Going From Private To Public: How Trading Openly Changes The Laws For Your Company

If you rent a house or an apartment, it's very beneficial to know the laws that protect tenants. Hi, my name is Sally Riddell and when I moved into my first apartment, I wanted to make sure that I knew all of the laws concerning the rights of tenants. I researched tenant laws and I also spoke with a family friend who is a lawyer to make sure that I understood my responsibilities and rights as a tenant. Because I knew this information before I started renting my apartment, I felt confident when signing my rental agreement. If you're considering living in a rental home or apartment, I suggest that you read my blog first. If you are already renting, this blog will also help you if you ever have any concerns.

Going From Private To Public: How Trading Openly Changes The Laws For Your Company

15 October 2015
 Categories: Law, Blog

Once your company is ready to switch from a privately funded venture to a publicly funded one, you will need a corporate lawyer to help you establish this status. There a number of things that change legally for your company, and trying to navigate them on your own is legally dangerous. Giving those responsibilities and duties over to your corporate attorney alleviates the concern that you could accidentally kill off what you have built. Here are just a few examples of how switching from a private company to a publicly traded one changes the laws for your company.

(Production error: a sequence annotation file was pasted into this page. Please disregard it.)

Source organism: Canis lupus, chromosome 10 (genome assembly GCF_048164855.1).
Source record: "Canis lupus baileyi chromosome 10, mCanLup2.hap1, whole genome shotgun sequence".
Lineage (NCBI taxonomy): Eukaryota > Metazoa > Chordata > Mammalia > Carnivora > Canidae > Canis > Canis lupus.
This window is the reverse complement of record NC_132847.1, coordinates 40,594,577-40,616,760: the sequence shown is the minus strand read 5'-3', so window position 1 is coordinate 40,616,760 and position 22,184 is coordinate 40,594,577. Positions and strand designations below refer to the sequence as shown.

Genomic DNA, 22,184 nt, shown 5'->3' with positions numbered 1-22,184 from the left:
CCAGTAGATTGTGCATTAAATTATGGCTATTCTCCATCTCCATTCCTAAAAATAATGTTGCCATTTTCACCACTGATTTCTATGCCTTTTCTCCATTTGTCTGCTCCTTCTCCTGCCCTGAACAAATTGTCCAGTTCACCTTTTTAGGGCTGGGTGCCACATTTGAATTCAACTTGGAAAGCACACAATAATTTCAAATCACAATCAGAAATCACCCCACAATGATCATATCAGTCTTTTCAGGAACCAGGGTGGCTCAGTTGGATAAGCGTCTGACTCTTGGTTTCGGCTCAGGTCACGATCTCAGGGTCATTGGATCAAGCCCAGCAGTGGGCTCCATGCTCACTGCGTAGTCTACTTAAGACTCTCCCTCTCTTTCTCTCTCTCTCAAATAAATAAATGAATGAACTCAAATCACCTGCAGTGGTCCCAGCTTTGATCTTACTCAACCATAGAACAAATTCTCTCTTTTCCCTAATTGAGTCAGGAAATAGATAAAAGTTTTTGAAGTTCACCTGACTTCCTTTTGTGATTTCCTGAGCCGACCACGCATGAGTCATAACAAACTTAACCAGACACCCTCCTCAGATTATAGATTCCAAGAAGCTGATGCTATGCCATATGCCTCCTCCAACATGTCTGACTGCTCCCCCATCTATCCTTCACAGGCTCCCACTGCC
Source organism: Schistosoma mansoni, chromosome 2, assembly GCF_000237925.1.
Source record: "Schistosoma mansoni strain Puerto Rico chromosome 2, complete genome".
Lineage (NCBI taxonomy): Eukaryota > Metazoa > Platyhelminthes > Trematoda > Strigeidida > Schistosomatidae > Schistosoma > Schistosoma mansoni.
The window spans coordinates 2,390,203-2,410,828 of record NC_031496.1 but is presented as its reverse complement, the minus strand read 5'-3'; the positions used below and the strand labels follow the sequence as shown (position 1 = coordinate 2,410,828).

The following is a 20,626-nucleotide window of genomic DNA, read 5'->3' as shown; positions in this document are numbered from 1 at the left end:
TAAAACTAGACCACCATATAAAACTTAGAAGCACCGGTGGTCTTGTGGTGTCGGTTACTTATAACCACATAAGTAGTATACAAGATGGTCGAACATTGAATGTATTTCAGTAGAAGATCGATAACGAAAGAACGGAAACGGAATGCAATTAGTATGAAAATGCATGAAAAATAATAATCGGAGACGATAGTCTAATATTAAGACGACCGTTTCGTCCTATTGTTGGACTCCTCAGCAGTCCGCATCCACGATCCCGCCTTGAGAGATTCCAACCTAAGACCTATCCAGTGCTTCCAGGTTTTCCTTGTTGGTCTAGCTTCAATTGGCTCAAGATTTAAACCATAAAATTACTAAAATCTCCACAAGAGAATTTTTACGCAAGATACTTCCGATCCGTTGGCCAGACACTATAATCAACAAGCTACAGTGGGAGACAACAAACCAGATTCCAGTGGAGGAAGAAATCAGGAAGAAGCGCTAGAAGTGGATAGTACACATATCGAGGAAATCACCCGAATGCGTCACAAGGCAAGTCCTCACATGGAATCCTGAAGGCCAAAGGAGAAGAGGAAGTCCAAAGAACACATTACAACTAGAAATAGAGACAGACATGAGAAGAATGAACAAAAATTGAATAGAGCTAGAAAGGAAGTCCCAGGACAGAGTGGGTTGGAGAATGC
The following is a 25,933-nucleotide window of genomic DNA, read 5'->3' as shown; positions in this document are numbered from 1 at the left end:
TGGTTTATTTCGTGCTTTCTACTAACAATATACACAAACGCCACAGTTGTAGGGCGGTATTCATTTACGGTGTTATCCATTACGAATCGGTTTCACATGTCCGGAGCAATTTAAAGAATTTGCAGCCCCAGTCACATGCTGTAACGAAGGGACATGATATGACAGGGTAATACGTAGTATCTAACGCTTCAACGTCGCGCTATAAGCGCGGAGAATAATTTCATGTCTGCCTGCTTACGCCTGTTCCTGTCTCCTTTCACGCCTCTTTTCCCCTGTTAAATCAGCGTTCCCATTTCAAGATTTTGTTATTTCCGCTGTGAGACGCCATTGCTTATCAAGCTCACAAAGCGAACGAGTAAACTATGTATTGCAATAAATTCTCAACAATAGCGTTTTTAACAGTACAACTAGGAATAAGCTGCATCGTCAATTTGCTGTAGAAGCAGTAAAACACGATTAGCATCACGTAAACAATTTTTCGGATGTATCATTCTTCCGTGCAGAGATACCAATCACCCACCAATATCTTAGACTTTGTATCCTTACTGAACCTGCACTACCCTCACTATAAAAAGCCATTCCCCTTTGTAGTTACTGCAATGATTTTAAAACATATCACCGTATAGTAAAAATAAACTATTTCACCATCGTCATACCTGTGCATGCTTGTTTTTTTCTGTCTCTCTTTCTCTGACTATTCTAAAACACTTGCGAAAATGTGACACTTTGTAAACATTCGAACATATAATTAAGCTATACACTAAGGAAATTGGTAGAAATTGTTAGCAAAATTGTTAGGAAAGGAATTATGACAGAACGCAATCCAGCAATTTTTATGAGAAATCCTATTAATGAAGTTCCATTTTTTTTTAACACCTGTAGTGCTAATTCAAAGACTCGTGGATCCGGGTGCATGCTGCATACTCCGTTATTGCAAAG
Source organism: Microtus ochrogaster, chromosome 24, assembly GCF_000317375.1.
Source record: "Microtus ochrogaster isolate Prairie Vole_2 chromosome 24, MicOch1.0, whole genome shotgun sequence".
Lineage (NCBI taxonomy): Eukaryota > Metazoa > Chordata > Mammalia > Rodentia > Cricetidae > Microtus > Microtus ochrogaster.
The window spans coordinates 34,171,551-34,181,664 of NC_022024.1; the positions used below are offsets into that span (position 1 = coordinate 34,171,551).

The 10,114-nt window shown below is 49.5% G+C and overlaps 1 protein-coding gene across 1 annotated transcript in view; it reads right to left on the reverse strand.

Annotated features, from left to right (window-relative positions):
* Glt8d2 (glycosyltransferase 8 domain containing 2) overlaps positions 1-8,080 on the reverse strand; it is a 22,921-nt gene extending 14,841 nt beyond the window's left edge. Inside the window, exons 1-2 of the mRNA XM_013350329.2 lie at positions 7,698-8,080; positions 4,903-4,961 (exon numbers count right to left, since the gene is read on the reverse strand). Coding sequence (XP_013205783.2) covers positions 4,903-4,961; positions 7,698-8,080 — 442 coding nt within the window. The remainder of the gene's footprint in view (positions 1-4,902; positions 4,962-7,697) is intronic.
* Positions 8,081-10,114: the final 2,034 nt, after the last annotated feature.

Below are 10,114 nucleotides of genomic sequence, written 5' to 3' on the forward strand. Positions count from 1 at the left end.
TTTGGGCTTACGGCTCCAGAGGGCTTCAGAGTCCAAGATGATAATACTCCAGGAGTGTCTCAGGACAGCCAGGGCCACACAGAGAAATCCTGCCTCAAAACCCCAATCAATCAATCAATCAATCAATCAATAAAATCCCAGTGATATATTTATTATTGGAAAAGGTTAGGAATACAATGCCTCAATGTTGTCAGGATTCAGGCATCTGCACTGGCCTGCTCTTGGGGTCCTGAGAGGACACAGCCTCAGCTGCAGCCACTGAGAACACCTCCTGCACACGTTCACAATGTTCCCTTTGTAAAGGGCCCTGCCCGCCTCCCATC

Several Owners Means Public Openness

Instead of your company being owned by just a few people, the stock in your company is now owned by several people. Even if the majority of the shares are still owned by the original people involved with your company, everything about the business is open to public viewing with the exception of company trade secrets. That means that everyone that has ownership of company stock, from you all the way down to the people that own a single share, are entitled to know what is going on with the business and everyone can attend annual shareholder's meetings to hear what changes will be implemented, the previous quarter's and year's profits, etc.

Not having or allowing shareholder's meetings or withholding information to company owners and investors puts you in legal jeopardy. If you make a mistake as a publicly traded company, you have to own it and fix it. Your corporate lawyer can best advise you on how to smooth things over with shareholders and investors.

The Type of Company Changes

You may have been an LLC (limited liability company) or unincorporated company before the change. For tax purposes, you may now be an incorporated company because you have shares of stock available on the stock market and/or you have securities for sale to investors with deep pockets. You also cannot offer any shares at any particular market value, since you cannot file taxes properly for the shares that are bought and sold. To make the switch in the type of company, your corporate law attorney will have to file a lot of paperwork before you are able to produce several shares of stock for the public. If your attorney does not see this paperwork is file it, you cannot claim a different tax status nor can you begin to call your company a publicly traded one.